It is also true that the process of outsourcing encourages companies to understand their business better. The act of having to define requirements, and explain those to third parties, makes the client look at what is being done and gets them to consider where things can be done better or where they are not required to be done at all.
Outsourcing, and in particular multisourcing, can increase flexibility. The ability to change quickly and increase or decrease effort in different areas can be easier with an outsourced strategy.
The benefits of time to market, cost reduction and access to new technology can give clients a competitive advantage. However, it also gives away some control and increases third-party dependency.
The strategic alignment of outsourcing is a little of a “chicken and egg” situation. Your outsourcing strategy should be based on your business strategy but a thorough look at outsourcing may lead to a change in business strategy. As with many significant business decisions it can be an iterative process to get the ideal outcome.
This is usually at the top of most views of outsourcing. Cutting costs is always a key driver but it isn’t the only one and an understanding of the financial factors, and how they come about, is important for any decision on whether to outsource and if so what and how.
Taking the cost reduction factors first of all, it is possible that a supplier can reduce costs through purchasing power and economies of scale. A supplier buying on behalf of a number of clients will benefit from volume discounts but will also have other economies of scale. If you take as an example a company that needs an expensive piece of equipment but only for a third of the time. The equipment can’t be split up so it has to buy one unit. However a supplier with three similar clients only needs one for all three realising a cost saving for the three clients. In a similar vein economies of scale can help spread overheads and help them afford higher quality staff and other resources.
Cost arbitrage – taking a service and delivering it from a country or region with a lower cost – is another cost saving for outsourcing. This happens all the time with companies moving services from London to regional UK and from the UK to countries such as India. Obviously you can do this yourself but it is often much lower cost and lower risk to outsource the work to an organisation that is already operating in the low-cost country or region.
One of the cost factors that can be overlooked is the governance on the client side. Outsourcing can be great but it is still your business and the client needs to resource up to manage the outsourcing arrangements. How much you need to do this depends on the situation but you do need to manage your suppliers.
Sometimes outsourcing can deliver a financial benefit by converting fixed costs to variable. Specialist suppliers have a greater ability to do this as their costs can be shared across clients but matching cost to activity can be a benefit to clients.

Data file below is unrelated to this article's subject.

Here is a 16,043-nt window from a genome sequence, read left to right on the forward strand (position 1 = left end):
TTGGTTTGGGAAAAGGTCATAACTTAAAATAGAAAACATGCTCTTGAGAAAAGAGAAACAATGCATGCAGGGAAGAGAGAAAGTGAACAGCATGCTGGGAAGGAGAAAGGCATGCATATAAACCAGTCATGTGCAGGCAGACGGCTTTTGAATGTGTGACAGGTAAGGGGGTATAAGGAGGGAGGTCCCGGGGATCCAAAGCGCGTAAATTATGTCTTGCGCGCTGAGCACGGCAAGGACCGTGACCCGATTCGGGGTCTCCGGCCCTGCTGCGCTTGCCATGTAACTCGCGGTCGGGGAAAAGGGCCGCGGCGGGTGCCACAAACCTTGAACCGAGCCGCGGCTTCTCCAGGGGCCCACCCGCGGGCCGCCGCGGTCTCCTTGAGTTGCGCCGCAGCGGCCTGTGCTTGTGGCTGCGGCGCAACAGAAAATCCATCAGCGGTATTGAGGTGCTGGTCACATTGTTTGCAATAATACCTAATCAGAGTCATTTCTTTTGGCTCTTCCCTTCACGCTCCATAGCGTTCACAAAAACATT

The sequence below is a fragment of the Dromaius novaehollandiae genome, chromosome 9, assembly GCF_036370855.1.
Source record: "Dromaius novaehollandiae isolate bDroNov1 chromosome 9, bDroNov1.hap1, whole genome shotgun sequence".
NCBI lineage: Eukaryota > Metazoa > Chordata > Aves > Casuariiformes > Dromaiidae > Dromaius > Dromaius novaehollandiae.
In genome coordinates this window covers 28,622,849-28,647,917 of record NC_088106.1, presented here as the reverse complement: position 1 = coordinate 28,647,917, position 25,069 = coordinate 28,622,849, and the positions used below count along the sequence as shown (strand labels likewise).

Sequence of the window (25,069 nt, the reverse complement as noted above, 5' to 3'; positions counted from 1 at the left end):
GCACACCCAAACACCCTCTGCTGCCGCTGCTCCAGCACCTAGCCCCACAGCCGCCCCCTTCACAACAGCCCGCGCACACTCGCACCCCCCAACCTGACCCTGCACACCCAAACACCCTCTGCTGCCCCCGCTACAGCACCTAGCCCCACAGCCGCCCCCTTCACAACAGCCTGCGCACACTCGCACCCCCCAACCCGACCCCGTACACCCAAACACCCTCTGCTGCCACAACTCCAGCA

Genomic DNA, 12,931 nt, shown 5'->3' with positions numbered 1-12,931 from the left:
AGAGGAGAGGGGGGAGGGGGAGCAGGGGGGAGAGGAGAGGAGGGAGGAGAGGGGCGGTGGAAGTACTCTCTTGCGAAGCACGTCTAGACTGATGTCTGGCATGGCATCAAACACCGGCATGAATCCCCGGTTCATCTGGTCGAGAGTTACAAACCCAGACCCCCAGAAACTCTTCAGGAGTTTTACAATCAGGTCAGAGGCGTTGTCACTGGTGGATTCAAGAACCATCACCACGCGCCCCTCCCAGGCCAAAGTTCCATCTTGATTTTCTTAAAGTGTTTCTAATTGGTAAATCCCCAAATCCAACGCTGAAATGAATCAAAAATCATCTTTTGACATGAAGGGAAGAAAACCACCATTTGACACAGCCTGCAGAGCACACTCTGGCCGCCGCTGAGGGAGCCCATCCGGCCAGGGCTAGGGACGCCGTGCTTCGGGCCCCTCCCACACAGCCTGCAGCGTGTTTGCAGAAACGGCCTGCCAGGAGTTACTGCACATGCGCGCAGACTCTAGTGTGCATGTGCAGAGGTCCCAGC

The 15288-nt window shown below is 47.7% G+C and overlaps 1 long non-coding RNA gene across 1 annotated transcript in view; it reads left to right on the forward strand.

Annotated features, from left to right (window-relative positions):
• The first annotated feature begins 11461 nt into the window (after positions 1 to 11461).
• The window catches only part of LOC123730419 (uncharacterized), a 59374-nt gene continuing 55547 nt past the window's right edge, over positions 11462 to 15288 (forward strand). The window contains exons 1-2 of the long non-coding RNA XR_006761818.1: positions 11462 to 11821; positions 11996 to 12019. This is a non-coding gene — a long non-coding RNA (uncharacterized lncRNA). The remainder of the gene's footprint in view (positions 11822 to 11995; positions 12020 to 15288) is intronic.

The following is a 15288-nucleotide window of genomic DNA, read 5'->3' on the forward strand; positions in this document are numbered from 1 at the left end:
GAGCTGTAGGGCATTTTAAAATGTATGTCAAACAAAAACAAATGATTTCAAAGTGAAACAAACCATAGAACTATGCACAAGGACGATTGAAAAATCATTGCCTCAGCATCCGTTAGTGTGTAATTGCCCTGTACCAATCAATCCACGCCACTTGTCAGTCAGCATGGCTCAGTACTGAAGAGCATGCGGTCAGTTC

Outsourcing can also benefit the balance sheet and cash flow. Having assets provided by third parties can take away the upfront cash outflow and gets assets off the balance sheet to help with ROI ratios. There is a cost to this but the size of the benefit depends on how important this is to the client.
An outsourced operation can also help with transparency of costs. Trying to see the cost of something that is supplied in-house can get muddled with allocation methods and internal politics as well as defining where the boundaries of the service are. With an outsourced operation there is an invoice for the cost of the service. This is not a perfect way of seeing the true cost, but is much easier than an in-house operation.
Outsourcing can also have a financial benefit (and a possible downside) in the allocation of risk and the ability to mitigate risk. In risk mitigation a simple example would be a call centre supplier with two clients. One client has high call volumes before 9am, and the other high call volumes after 9am. By working out resource levels across the two the costs can be lowered but also the risk of calls not being answered can be reduced. In risk sharing the supplier may have the size to be able to take on more of the risk and mitigate that risk better than the client could. However this can be overdone. Risk has a cost and trying to load all the risk on to the supplier rarely works.
As I said at the beginning this gives no definite yes/no answers and gives no good/bad decisions. However understanding the underlying factors that drive the move to outsourcing will help you pick the right sourcing strategy and sourcing model and may help you to implement them with more success.
About the Author
Derek Parlour is an independent outsourcing consultant at www.djabusinesssolutions.co.uk and author of Successful Outsourcing and Multi-Sourcing, available now through Gower Publishing.